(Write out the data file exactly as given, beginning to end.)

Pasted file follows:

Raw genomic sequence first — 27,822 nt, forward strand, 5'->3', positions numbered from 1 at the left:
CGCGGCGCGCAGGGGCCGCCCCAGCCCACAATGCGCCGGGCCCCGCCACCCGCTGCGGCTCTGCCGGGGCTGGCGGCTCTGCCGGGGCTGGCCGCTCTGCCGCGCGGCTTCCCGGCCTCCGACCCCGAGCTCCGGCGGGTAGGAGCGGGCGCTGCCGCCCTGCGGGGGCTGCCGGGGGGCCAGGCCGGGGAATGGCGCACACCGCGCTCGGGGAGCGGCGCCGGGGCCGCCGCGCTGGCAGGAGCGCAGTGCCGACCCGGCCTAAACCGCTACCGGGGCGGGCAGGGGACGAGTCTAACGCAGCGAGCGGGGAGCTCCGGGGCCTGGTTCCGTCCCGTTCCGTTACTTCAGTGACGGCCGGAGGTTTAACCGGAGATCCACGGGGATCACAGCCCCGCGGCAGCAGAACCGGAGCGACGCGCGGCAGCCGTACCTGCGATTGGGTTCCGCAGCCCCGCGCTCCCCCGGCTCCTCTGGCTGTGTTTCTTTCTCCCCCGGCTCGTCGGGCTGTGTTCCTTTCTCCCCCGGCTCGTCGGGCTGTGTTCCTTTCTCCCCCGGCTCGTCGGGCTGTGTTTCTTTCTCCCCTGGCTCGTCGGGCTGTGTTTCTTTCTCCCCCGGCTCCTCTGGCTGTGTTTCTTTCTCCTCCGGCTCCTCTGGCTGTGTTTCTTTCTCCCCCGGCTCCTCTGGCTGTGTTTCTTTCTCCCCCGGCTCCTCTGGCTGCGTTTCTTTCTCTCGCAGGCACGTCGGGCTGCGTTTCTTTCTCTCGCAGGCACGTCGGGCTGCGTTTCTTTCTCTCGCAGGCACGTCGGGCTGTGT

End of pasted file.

Raw genomic sequence first — 27,822 nt, forward strand, 5'->3', positions numbered from 1 at the left:
CGCGGCGCGCAGGGGCCGCCCCAGCCCACAATGCGCCGGGCCCCGCCACCCGCTGCGGCTCTGCCGGGGCTGGCGGCTCTGCCGGGGCTGGCCGCTCTGCCGCGCGGCTTCCCGGCCTCCGACCCCGAGCTCCGGCGGGTAGGAGCGGGCGCTGCCGCCCTGCGGGGGCTGCCGGGGGGCCAGGCCGGGGAATGGCGCACACCGCGCTCGGGGAGCGGCGCCGGGGCCGCCGCGCTGGCAGGAGCGCAGTGCCGACCCGGCCTAAACCGCTACCGGGGCGGGCAGGGGACGAGTCTAACGCAGCGAGCGGGGAGCTCCGGGGCCTGGTTCCGTCCCGTTCCGTTACTTCAGTGACGGCCGGAGGTTTAACCGGAGATCCACGGGGATCACAGCCCCGCGGCAGCAGAACCGGAGCGACGCGCGGCAGCCGTACCTGCGATTGGGTTCCGCAGCCCCGCGCTCCCCCGGCTCCTCTGGCTGTGTTTCTTTCTCCCCCGGCTCGTCGGGCTGTGTTCCTTTCTCCCCCGGCTCGTCGGGCTGTGTTCCTTTCTCCCCCGGCTCGTCGGGCTGTGTTTCTTTCTCCCCTGGCTCGTCGGGCTGTGTTTCTTTCTCCCCCGGCTCCTCTGGCTGTGTTTCTTTCTCCTCCGGCTCCTCTGGCTGTGTTTCTTTCTCCCCCGGCTCCTCTGGCTGTGTTTCTTTCTCCCCCGGCTCCTCTGGCTGCGTTTCTTTCTCTCGCAGGCACGTCGGGCTGCGTTTCTTTCTCTCGCAGGCACGTCGGGCTGCGTTTCTTTCTCTCGCAGGCACGTCGGGCTGTGT